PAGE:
The United States Federal Bureau of Investigation has arrested a former Amazon Web Services Engineer, Paige Adele Thompson, for exfiltrating large amounts of data on customers of the Capital One bank.
Thompson is alleged to have accessed about 100 million credit card applications as well as US social security numbers, stored on Capital One's AWS Simple Storage Service (S3) facility.
In the court documents [pdf], the authorities allege the 33-year-old Thompson used web application firewall commands between March 12 and July 17 this year to obtain credentials for an S3 administrator role.
With the admin credentials in hand, Thompson is alleged to have viewed the data in Capital One's S3 buckets, and also exfiltrated large amounts of information via a Swedish virtual private network provider, IPredator.
While Thompson used a VPN and The Onion Router (TOR) exit nodes to hide her activities on S3, she posted files related to the illegal data access on open source code repositories Github and Gitlab using accounts bearing her full name according to FBI investigators.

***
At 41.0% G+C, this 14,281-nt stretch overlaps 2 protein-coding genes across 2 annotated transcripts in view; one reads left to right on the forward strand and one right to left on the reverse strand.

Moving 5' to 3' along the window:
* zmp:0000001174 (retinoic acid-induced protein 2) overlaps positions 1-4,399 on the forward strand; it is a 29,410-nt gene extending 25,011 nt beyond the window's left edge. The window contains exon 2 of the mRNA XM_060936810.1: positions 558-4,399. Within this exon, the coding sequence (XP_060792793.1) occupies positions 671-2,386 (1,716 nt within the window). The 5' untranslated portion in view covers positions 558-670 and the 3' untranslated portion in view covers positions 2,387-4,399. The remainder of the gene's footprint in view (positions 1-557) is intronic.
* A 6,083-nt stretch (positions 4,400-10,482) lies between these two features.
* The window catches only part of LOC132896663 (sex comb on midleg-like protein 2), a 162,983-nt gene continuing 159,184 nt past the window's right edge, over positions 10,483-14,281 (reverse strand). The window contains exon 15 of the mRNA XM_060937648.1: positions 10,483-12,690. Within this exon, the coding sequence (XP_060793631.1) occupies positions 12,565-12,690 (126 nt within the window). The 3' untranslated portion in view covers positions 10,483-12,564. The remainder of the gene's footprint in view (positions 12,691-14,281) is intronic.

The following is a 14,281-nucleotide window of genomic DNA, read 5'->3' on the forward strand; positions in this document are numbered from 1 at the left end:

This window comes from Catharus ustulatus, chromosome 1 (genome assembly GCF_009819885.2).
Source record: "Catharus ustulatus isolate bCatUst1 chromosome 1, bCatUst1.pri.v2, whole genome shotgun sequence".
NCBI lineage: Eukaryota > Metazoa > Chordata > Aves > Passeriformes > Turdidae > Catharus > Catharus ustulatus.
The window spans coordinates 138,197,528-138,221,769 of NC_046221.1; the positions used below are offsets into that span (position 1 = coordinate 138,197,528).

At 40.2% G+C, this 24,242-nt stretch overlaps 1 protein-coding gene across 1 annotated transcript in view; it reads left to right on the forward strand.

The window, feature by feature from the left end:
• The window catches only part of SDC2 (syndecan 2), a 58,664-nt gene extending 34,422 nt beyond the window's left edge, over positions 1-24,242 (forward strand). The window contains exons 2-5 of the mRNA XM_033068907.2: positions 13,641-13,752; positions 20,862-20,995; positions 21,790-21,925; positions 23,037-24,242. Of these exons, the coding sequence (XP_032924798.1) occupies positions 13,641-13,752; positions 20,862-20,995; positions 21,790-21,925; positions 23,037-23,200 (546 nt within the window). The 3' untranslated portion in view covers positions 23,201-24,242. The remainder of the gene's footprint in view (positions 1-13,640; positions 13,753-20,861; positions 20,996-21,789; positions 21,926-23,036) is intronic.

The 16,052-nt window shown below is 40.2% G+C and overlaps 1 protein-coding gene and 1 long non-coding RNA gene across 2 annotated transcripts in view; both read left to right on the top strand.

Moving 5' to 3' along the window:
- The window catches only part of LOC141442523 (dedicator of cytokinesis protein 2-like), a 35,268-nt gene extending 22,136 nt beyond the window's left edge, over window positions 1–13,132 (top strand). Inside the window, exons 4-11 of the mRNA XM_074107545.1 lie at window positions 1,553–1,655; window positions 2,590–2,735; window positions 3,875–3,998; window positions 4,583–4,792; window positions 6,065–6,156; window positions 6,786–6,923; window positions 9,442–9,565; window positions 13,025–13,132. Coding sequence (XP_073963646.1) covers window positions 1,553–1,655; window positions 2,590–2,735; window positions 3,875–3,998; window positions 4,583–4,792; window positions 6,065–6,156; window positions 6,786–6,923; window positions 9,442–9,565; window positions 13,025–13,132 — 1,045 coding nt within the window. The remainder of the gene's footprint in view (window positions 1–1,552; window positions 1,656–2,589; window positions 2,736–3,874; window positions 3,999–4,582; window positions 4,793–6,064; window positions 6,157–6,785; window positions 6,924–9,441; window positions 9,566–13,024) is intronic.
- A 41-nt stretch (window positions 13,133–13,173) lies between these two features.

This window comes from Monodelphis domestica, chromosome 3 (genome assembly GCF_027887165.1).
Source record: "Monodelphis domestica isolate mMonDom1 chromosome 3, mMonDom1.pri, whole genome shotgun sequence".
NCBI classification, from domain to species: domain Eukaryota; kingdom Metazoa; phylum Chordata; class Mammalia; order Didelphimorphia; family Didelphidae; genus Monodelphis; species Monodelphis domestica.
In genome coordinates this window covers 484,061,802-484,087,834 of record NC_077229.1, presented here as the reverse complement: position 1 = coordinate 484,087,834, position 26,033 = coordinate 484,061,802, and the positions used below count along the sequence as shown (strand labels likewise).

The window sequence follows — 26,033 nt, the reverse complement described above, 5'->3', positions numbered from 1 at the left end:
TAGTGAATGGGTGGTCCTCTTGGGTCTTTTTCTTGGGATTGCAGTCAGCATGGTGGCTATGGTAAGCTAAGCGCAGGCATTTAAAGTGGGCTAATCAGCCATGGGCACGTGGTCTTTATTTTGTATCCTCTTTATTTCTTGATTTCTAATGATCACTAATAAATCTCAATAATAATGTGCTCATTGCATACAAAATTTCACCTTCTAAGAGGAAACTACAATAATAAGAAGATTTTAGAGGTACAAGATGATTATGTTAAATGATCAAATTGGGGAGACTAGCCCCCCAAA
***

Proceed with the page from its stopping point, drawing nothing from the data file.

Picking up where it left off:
The Gitlab account contained a resumé for Thompson, who is a systems and software engineer who worked at AWS from 2015 to 2016.
Thompson, who used the nickname "erratic" online, also posted about the Capital One data access on a Slack channel associated with a Meetup group that she's listed as the organiser for, expounding on her use of the admin commands on Capital One's S3 account.
Screenshots of chats provided by Capital One to the FBI suggest Thompson's motive for the data access wanted to "dox" or release large amounts of information on the victims including their social security numbers and dates of birth.
"Ive [sic] basically strapped myself with a bomb vest, f*cking dropping capitol ones [sic] dox and admitting it," Thompson said.
Capital One said the data included information on individuals and small businesses who had applied for credit cards, from 2005 to early 2019.
This included full names, addresses, postal codes, phone numbers and emails, as well as dates of birth, and self-reported incomes. Some additional customer data such as credit scores, limits, balances, payment history and contact information was also taken, the bank said.
A million social insurance numbers assigned to Canadian Capital One customers were also compromised in the in the incident.
However, no actual credit card numbers or bank account information was taken, Capital One said.